Two former SNP leadership candidates have hit back at claims Douglas Ross invited them to vote with the Scottish Conservatives in order to vent their frustrations at Holyrood’s Bute House agreement.
Kate Forbes and Ash Regan rejected the Tory leader’s suggestion they had been encouraged to vote against the deal with the Greens during “discussions” with SNP MSPs.
Both were openly critical of the arrangement during the contest in which they lost out to Humza Yousaf to succeed Nicola Sturgeon as leader of the party and Scottish Government.
Ross told STV News at the Conservative party conference in Manchester he had been “encouraged” by the response to his suggestion.
But Forbes claimed her interactions with the opposition leader had never been more than a “passing hello”.
Ross said: “I made a very open invitation a few weeks ago to SNP backbenchers who were frustrated with Humza Yousaf’s Government and the Bute House agreement with the Greens, to work with me to vote down some of the proposals that are really damaging to individuals and communities across Scotland.
“I’ve been encouraged by some of the reaction I have had from some SNP MSPs, that shows real frustration within their party, but ultimately it will be up to them.
“They can speak publicly or speak privately, but if they vote with Humza Yousaf and the Scottish Greens which prioritises independence above anything else.”
When pressed, he refused to give details of the MSPs he claimed to have spoken to, though also claimed he had heard from disillusioned SNP activists in his own Moray constituency who objected to policies put forward thanks to the agreement.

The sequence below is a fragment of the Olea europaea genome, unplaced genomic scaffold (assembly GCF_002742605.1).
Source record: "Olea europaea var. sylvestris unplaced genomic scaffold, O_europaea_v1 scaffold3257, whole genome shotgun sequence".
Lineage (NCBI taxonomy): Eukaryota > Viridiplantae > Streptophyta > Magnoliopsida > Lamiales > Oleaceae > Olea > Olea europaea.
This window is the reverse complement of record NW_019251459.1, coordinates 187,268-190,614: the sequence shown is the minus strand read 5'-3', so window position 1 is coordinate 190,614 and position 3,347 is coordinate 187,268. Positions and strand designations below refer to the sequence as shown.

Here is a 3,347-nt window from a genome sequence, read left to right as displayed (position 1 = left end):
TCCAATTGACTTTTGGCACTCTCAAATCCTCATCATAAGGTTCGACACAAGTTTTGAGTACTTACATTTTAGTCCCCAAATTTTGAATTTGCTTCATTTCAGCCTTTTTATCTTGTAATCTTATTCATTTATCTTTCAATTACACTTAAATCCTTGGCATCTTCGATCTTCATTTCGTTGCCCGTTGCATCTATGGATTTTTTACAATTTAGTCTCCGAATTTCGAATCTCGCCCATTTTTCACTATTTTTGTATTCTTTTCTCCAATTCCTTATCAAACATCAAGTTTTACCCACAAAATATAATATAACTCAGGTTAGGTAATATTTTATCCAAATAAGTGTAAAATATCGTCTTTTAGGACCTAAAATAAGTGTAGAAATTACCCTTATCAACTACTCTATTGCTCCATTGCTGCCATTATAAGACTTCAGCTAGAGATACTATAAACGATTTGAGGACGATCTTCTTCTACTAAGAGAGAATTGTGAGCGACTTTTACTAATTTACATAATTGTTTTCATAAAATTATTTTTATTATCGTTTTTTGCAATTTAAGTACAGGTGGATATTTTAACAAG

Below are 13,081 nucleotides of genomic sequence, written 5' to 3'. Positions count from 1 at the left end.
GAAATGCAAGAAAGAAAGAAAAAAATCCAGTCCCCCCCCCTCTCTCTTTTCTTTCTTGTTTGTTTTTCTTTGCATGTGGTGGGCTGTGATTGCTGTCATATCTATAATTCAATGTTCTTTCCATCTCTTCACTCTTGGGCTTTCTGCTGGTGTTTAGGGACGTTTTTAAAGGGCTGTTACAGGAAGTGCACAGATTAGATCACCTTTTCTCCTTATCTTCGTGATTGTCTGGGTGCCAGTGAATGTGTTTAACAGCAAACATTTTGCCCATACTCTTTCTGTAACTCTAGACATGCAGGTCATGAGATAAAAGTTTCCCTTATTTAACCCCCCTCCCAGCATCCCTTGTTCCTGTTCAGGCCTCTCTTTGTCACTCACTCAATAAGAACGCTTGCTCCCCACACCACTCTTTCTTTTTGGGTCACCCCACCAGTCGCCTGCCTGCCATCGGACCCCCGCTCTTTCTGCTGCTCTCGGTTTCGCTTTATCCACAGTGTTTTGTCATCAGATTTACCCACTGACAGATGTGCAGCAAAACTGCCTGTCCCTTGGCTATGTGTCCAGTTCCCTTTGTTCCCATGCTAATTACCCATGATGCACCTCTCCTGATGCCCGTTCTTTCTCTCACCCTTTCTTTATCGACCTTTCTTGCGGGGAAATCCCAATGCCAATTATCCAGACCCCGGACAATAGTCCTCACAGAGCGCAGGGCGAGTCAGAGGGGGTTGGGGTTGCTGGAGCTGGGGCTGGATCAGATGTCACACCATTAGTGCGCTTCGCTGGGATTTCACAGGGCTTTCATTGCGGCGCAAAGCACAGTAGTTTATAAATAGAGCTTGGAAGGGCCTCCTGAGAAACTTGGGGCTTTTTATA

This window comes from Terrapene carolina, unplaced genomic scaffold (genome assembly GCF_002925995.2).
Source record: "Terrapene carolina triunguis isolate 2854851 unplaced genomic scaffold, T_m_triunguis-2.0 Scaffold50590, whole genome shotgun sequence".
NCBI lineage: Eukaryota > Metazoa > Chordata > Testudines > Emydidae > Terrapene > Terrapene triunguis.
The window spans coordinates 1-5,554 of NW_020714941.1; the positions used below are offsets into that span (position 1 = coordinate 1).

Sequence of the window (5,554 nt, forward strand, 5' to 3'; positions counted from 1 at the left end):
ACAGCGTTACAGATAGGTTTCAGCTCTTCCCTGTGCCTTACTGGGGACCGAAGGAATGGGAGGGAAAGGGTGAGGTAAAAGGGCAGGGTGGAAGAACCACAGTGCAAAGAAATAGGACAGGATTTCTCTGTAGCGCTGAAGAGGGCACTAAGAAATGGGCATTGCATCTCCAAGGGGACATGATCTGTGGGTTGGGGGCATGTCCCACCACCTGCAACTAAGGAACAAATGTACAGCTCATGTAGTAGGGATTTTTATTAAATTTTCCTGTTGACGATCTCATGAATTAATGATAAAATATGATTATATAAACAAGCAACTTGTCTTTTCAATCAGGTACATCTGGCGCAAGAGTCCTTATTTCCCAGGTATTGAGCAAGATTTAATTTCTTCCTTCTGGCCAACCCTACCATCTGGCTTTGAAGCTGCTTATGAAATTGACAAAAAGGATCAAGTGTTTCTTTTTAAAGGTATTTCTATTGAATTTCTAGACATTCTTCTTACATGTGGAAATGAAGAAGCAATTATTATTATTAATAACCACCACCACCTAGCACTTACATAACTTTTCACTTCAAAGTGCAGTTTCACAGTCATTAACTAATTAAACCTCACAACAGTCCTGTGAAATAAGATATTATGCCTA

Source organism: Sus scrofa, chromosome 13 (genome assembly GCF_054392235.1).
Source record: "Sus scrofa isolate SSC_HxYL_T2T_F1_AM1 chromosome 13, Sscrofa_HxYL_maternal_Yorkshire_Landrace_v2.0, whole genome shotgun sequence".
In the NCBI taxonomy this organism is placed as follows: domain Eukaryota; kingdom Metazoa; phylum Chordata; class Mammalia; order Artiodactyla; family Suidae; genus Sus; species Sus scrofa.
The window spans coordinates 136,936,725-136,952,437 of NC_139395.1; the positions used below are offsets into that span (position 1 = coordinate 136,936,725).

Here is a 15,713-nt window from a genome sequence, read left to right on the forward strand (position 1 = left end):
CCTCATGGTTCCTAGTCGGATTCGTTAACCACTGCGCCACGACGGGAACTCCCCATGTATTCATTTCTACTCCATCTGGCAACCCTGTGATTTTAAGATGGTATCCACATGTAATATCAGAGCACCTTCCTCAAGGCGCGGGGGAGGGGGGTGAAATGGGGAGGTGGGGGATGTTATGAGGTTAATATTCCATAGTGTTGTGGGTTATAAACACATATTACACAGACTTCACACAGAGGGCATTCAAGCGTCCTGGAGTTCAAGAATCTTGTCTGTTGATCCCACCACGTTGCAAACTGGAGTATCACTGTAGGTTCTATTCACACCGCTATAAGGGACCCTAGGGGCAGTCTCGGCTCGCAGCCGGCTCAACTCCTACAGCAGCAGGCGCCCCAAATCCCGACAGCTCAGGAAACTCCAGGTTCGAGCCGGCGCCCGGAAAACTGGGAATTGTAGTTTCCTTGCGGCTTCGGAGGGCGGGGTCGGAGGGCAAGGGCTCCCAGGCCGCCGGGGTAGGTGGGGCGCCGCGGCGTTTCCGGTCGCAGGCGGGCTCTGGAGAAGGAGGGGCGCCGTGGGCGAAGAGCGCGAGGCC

“I’m not going to get into numbers, but I think it is important that people understand this is happening,” he said.
“There could be a growing concern and consensus within the Scottish Parliament that the Bute House agreement is not the right approach.”
He added: “I think even if you go beyond the parliamentarians, I hear from SNP members locally in my own area how unhappy they are with the direction of the Scottish Government since the Greens joined.
“In Moray, the dualling of the A96 is a big concern, but due to the Greens being anti-car, that is now under threat.”
The deal has been criticised by some within the SNP, most notably the recently-suspended party stalwart, Fergus Ewing.
He pointed to examples including short-term lets legislation as an example of a policy that had split the Holyrood party.
But posting on X, formerly known as Twitter, Forbes wrote: “Douglas ‘Three Jobs’ Ross hardly spends any time in [Scottish Parliament] or speaking to his own party colleagues.
“Which is only one of the many, many reasons why I’ve never said more than a passing hello to him since he was elected.
“Conference hyperbole compensating for a failed Tory [Government].”
Regan added: “Constructive dialogue within the SNP is essential for growth; but let’s be very clear: the future of our party, and of Scotland itself, is too important to be swayed by backroom talks with those who don’t share our vision for an independent nation.”
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